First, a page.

POLYPASSPORT: Anything else you want to add?

We want people to save money for retirement. We want people to invest their money. In my opinion, it shouldn't matter whether that investment is with Fidelity Australia or Fidelity US. I think some of these rules we have are very heavy-handed, trying to make US taxpayers have US-based assets and only US-based assets. I think we can agree that we're more of a mobile and global society than we were in the 1960s and 1970s.

You can have rules to combat money laundering, fraud, tax evasion, and at the same time support retirement planning, investing money, things like that. We have some smart people in the world and I think both can be accomplished without stepping on each other's toes. It doesn't have to be as draconian as it was set up many years ago.

Hong Kongers vie for path to UK citizenship in record numbers

Passengers view flight departures in Hong Kong. Credit: Pexels

A stunning 181,000 Hong Kongers applied for British National Overseas status, or BNO, in just a three-month period. According to Bloomberg, it's a 15% jump compared to the end of 2021.

Historically, BNO passport holders could only stay in the United Kingdom for up to six months. But under a new rule introduced last year, BNOs and their families can work and study in the country for five years. That qualifies them for permanent residency, and if they can hold out for an additional year, full-fledged citizenship.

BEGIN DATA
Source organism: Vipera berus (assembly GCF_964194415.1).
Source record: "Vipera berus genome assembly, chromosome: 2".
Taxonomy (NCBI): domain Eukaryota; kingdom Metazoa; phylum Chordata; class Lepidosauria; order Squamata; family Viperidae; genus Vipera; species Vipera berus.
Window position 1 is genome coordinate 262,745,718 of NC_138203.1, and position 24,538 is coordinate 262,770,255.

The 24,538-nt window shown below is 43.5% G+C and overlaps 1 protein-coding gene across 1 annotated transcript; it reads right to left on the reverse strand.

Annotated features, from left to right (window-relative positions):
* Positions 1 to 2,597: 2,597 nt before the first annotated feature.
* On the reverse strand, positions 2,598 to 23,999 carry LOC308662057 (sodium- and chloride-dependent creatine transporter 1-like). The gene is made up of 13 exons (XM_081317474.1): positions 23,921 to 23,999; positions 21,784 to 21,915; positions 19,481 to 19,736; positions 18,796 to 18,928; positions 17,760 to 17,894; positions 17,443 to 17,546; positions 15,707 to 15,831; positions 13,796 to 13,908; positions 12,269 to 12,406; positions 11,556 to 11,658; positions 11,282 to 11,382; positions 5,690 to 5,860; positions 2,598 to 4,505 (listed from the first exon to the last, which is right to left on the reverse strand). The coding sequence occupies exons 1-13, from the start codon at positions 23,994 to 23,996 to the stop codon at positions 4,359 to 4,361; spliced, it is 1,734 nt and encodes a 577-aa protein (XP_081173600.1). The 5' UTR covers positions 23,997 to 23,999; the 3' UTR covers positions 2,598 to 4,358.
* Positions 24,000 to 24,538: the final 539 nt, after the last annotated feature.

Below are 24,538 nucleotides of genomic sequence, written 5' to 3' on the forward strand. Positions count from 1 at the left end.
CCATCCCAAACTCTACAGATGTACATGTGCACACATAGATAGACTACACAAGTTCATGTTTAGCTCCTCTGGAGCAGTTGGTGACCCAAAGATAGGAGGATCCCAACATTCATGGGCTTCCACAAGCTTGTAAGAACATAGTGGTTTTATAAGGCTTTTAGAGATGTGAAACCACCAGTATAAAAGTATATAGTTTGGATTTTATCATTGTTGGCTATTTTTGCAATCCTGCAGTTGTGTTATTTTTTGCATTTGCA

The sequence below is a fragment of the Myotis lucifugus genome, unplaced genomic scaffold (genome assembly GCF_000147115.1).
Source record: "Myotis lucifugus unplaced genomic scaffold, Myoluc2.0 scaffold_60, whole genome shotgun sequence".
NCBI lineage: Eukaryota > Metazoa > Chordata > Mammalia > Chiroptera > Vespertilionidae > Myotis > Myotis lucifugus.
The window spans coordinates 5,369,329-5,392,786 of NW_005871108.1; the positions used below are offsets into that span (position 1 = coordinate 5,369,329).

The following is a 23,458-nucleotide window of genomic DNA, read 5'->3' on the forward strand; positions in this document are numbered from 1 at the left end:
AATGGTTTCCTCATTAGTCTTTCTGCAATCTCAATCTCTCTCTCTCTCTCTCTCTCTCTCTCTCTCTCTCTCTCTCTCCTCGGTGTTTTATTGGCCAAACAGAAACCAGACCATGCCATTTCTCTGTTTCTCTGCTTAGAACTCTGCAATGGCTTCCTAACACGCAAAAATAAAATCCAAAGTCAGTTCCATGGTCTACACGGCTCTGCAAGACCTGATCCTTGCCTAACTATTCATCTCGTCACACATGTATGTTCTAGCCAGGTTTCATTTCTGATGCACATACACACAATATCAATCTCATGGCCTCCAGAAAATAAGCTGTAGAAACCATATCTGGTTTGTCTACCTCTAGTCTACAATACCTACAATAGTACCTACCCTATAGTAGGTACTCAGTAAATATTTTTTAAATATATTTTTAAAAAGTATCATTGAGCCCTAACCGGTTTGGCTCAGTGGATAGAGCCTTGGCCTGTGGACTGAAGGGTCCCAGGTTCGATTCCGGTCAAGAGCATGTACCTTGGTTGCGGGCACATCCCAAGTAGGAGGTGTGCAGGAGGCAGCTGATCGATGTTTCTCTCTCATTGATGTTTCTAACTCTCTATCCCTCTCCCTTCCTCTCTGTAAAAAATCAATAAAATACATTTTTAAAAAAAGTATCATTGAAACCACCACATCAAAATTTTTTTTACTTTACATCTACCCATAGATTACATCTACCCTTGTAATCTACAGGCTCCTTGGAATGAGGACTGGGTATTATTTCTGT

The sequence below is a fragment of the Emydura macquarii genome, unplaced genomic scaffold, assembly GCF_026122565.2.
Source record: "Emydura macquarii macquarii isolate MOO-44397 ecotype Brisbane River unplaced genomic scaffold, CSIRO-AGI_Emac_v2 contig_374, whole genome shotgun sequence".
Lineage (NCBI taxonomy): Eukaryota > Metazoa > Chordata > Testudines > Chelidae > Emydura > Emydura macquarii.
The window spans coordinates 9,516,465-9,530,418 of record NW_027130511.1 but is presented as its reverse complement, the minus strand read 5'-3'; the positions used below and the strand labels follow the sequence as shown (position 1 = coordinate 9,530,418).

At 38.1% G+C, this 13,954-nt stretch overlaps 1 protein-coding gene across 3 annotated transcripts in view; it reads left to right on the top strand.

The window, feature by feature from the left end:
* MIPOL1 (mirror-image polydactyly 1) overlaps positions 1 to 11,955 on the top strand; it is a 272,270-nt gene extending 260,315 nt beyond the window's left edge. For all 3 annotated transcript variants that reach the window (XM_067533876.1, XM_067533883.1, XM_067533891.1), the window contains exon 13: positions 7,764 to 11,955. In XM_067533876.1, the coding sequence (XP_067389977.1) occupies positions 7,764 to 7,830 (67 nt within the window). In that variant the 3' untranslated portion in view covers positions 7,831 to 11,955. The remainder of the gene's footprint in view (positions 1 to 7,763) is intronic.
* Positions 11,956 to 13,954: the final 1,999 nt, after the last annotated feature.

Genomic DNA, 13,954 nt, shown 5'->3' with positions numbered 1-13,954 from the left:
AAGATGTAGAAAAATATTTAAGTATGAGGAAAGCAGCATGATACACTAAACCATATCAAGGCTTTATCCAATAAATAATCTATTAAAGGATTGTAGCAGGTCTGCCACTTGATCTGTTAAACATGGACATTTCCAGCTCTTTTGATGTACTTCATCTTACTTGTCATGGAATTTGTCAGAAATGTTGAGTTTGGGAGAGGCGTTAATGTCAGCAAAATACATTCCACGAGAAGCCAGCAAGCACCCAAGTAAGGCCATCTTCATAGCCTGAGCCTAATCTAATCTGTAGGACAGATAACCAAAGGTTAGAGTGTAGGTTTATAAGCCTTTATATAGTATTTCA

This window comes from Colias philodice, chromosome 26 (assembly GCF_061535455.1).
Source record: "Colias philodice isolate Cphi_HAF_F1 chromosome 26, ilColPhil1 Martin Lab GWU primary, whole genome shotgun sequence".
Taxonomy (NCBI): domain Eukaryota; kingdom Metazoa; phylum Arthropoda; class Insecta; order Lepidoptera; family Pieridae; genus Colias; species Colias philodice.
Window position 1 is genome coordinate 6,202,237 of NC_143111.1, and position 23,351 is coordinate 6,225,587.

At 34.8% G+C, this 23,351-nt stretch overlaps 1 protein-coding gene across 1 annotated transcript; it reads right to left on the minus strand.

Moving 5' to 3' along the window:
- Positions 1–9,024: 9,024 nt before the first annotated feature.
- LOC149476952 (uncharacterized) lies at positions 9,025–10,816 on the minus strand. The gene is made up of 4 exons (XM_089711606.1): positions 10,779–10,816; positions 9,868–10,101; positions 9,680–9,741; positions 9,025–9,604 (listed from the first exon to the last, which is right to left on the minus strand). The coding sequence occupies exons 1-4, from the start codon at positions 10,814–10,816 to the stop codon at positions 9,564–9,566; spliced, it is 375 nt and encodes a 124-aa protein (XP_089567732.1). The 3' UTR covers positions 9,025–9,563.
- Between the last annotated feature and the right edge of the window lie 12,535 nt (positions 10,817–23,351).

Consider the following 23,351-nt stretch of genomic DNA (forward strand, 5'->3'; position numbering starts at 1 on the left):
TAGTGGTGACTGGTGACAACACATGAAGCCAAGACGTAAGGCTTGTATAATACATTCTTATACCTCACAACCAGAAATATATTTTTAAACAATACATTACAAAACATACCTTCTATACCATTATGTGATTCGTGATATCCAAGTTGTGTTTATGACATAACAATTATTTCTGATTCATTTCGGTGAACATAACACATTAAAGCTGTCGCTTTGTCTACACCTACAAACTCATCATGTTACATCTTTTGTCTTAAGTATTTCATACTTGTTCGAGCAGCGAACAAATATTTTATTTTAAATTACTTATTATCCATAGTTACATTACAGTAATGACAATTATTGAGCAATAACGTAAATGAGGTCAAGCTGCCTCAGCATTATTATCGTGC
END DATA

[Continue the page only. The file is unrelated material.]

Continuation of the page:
Facing encroaching Beijing rule and heavy-handed COVID-19 measures, more Hong Kongers left their city this summer than at any point in 60 years.

A Canadian passport, a Bollywood star, and a giant PR headache

Akshay Kumar and wife Twinkle Khanna. Source: Bollywood Hungama

Akshay Kumar is one of Bollywood's biggest stars, with over 15 million followers on Twitter. He's also a naturalized Canadian citizen, which doesn't always sit well with fans.

Indian outlet Lallantop was the latest to press Kumar on the issue and the mega celebrity didn't hold back.

“I have a passport. What is a passport? It is a document used to travel from one country to another. See I am an Indian, I pay all my taxes and pay them here. I have a choice to pay it there as well but I pay them in my country. I work in my country. A lot of people say things and they are allowed to. To them, I would just like to say that I am an Indian, and I will always be an Indian.”

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Quote of the week

"My O.C.I. status is a sort of heirloom, a beacon of an earlier generation’s hopes flickering faintly on the receding shore of the past."

Marking India's 75th independence day, Harvard professor Maya Jasanoff reckons with her family ties to modern-day India for the New York Times. The Overseas Citizenship of India is a special legal status granted to descendants of Indian immigrants abroad.